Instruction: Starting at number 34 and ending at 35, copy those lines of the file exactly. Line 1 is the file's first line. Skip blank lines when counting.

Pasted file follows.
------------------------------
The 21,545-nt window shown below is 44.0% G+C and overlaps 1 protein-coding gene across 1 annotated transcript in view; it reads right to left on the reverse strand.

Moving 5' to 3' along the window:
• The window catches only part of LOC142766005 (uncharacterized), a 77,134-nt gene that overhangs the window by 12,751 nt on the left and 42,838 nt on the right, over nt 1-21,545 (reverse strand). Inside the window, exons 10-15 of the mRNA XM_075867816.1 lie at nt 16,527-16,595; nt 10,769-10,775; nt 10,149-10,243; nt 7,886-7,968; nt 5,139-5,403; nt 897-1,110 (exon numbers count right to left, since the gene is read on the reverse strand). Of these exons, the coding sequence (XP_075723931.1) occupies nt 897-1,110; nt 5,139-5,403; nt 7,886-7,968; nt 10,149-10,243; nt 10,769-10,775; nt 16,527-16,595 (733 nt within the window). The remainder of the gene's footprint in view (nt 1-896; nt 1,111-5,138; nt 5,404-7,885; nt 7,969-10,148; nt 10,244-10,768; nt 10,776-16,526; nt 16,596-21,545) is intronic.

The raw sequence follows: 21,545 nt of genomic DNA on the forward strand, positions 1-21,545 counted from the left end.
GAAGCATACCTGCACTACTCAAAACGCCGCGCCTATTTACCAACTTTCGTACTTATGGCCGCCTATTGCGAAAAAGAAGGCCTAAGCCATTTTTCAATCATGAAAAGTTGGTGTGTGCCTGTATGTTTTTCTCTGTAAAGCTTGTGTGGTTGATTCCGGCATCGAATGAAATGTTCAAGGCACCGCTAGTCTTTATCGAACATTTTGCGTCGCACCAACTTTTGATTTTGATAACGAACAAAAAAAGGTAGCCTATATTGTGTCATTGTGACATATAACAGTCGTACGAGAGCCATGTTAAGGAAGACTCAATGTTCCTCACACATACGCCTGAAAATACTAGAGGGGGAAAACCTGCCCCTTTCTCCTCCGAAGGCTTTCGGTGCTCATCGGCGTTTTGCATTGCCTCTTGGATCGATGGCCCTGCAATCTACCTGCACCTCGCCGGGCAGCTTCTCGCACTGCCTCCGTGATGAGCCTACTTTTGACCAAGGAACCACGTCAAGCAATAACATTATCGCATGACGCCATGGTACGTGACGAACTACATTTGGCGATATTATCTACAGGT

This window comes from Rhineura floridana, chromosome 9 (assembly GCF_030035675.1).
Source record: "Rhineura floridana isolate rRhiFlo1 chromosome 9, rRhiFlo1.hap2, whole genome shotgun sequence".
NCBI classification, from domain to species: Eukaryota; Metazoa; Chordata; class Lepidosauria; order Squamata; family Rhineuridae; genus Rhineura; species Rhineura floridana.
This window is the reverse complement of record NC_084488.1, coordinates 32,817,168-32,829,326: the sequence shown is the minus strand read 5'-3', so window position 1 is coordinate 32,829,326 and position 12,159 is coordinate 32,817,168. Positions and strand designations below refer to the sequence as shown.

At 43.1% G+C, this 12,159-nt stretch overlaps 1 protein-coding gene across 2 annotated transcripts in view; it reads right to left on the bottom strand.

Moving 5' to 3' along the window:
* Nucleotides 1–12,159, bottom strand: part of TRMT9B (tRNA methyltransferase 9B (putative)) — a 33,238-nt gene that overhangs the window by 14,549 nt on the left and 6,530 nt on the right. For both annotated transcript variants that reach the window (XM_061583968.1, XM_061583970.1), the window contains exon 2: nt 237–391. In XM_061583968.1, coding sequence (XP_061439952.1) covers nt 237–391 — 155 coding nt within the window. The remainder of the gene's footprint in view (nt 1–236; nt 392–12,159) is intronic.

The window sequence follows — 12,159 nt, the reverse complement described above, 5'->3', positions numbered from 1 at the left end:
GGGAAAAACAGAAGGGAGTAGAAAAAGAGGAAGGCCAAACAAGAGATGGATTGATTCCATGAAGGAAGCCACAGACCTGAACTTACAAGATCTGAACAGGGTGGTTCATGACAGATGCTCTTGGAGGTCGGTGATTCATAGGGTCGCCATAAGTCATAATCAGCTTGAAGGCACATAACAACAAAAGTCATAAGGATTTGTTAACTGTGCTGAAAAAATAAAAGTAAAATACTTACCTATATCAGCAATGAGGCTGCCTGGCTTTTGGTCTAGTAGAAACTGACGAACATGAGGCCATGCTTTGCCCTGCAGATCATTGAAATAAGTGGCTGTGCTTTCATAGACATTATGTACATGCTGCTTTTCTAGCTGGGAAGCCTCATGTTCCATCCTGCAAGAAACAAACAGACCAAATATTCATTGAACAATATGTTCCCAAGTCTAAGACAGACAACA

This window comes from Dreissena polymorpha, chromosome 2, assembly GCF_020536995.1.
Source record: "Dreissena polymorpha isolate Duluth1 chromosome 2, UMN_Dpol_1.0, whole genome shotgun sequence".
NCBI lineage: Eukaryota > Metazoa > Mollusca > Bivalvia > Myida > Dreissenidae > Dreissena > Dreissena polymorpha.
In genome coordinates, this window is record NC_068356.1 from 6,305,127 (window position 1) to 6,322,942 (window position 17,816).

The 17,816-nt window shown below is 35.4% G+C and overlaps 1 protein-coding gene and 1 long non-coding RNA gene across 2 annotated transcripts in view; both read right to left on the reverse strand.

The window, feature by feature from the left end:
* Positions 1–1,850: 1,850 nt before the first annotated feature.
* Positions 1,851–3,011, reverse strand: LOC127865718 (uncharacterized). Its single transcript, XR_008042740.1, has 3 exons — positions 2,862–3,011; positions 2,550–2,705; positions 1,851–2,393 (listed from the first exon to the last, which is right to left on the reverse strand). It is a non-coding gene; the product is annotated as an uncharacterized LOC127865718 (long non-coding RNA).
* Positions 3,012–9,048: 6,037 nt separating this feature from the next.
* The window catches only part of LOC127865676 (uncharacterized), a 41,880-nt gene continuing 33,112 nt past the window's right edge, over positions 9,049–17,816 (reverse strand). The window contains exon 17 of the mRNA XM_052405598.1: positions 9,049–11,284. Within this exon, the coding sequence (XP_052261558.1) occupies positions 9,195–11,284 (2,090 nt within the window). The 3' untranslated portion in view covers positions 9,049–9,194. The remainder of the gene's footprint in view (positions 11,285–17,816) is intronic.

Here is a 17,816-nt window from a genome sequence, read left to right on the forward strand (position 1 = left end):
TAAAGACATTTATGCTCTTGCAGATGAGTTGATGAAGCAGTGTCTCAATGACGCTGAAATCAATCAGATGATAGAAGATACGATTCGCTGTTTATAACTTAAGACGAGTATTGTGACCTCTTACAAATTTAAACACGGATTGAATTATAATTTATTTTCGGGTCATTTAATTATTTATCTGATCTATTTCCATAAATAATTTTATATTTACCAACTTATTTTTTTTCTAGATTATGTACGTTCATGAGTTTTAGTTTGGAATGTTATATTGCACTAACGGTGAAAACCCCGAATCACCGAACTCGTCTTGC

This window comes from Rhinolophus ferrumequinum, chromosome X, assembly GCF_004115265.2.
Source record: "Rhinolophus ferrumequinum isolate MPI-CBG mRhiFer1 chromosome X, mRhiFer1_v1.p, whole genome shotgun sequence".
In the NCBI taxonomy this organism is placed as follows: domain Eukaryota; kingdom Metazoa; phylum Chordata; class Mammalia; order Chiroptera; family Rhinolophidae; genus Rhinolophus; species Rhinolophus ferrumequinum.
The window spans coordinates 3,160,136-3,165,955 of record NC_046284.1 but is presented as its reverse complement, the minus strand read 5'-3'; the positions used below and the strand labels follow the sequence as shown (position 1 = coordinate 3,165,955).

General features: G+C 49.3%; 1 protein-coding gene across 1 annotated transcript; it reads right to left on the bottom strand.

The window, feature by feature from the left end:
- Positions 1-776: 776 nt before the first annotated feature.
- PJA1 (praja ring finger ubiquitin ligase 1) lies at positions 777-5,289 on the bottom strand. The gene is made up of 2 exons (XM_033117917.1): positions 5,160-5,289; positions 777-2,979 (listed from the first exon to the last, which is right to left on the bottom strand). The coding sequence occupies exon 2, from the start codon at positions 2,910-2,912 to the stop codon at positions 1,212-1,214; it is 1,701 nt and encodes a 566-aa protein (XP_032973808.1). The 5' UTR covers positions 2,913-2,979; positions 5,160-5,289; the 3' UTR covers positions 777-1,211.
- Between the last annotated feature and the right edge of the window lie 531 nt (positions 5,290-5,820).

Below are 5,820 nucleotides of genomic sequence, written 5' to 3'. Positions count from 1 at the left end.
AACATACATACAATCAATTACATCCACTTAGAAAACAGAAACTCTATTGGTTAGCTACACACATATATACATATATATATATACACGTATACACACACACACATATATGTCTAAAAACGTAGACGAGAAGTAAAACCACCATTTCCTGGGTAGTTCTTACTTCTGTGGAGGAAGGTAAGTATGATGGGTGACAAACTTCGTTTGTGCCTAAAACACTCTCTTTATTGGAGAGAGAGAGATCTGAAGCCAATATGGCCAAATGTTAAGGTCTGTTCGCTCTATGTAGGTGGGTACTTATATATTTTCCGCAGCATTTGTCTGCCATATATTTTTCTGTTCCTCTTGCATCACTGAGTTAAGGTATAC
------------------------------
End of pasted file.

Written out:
- PJA1 (praja ring finger ubiquitin ligase 1) lies at positions 777-5,289 on the bottom strand. The gene is made up of 2 exons (XM_033117917.1): positions 5,160-5,289; positions 777-2,979 (listed from the first exon to the last, which is right to left on the bottom strand). The coding sequence occupies exon 2, from the start codon at positions 2,910-2,912 to the stop codon at positions 1,212-1,214; it is 1,701 nt and encodes a 566-aa protein (XP_032973808.1). The 5' UTR covers positions 2,913-2,979; positions 5,160-5,289; the 3' UTR covers positions 777-1,211.
- Between the last annotated feature and the right edge of the window lie 531 nt (positions 5,290-5,820).